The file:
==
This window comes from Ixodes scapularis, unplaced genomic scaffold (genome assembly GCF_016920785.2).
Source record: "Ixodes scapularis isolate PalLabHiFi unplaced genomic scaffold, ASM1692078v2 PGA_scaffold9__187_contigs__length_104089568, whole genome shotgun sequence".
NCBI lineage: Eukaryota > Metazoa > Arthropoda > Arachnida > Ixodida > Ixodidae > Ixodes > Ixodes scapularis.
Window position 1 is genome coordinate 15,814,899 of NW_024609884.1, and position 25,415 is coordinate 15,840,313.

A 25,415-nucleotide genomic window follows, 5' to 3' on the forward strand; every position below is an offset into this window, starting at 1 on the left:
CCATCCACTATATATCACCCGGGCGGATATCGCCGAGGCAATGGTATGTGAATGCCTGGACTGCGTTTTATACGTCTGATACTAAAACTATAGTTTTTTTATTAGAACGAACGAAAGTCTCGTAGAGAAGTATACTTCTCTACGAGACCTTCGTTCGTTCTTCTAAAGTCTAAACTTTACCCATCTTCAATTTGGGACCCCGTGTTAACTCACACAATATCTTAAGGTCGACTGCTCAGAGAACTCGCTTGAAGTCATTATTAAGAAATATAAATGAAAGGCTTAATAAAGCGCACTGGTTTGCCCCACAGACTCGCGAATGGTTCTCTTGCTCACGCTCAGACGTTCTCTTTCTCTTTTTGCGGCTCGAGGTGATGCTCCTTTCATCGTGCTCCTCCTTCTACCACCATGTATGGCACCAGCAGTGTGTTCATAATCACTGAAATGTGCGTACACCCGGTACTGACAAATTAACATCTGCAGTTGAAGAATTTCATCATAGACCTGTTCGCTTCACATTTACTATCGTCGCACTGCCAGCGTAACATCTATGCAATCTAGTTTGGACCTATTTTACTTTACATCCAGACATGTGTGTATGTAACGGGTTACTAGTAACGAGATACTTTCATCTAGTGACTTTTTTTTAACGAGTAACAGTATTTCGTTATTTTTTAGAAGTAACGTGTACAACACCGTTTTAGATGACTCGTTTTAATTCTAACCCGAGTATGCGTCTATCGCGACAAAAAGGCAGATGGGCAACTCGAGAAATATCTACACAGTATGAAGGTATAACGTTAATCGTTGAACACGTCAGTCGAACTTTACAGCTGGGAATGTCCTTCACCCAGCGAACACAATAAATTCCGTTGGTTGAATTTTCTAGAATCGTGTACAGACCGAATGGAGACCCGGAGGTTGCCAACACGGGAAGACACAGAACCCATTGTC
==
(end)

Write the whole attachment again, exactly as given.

This window comes from Ixodes scapularis, unplaced genomic scaffold (genome assembly GCF_016920785.2).
Source record: "Ixodes scapularis isolate PalLabHiFi unplaced genomic scaffold, ASM1692078v2 PGA_scaffold9__187_contigs__length_104089568, whole genome shotgun sequence".
NCBI lineage: Eukaryota > Metazoa > Arthropoda > Arachnida > Ixodida > Ixodidae > Ixodes > Ixodes scapularis.
Window position 1 is genome coordinate 15,814,899 of NW_024609884.1, and position 25,415 is coordinate 15,840,313.

A 25,415-nucleotide genomic window follows, 5' to 3' on the forward strand; every position below is an offset into this window, starting at 1 on the left:
CCATCCACTATATATCACCCGGGCGGATATCGCCGAGGCAATGGTATGTGAATGCCTGGACTGCGTTTTATACGTCTGATACTAAAACTATAGTTTTTTTATTAGAACGAACGAAAGTCTCGTAGAGAAGTATACTTCTCTACGAGACCTTCGTTCGTTCTTCTAAAGTCTAAACTTTACCCATCTTCAATTTGGGACCCCGTGTTAACTCACACAATATCTTAAGGTCGACTGCTCAGAGAACTCGCTTGAAGTCATTATTAAGAAATATAAATGAAAGGCTTAATAAAGCGCACTGGTTTGCCCCACAGACTCGCGAATGGTTCTCTTGCTCACGCTCAGACGTTCTCTTTCTCTTTTTGCGGCTCGAGGTGATGCTCCTTTCATCGTGCTCCTCCTTCTACCACCATGTATGGCACCAGCAGTGTGTTCATAATCACTGAAATGTGCGTACACCCGGTACTGACAAATTAACATCTGCAGTTGAAGAATTTCATCATAGACCTGTTCGCTTCACATTTACTATCGTCGCACTGCCAGCGTAACATCTATGCAATCTAGTTTGGACCTATTTTACTTTACATCCAGACATGTGTGTATGTAACGGGTTACTAGTAACGAGATACTTTCATCTAGTGACTTTTTTTTAACGAGTAACAGTATTTCGTTATTTTTTAGAAGTAACGTGTACAACACCGTTTTAGATGACTCGTTTTAATTCTAACCCGAGTATGCGTCTATCGCGACAAAAAGGCAGATGGGCAACTCGAGAAATATCTACACAGTATGAAGGTATAACGTTAATCGTTGAACACGTCAGTCGAACTTTACAGCTGGGAATGTCCTTCACCCAGCGAACACAATAAATTCCGTTGGTTGAATTTTCTAGAATCGTGTACAGACCGAATGGAGACCCGGAGGTTGCCAACACGGGAAGACACAGAACCCATTGTC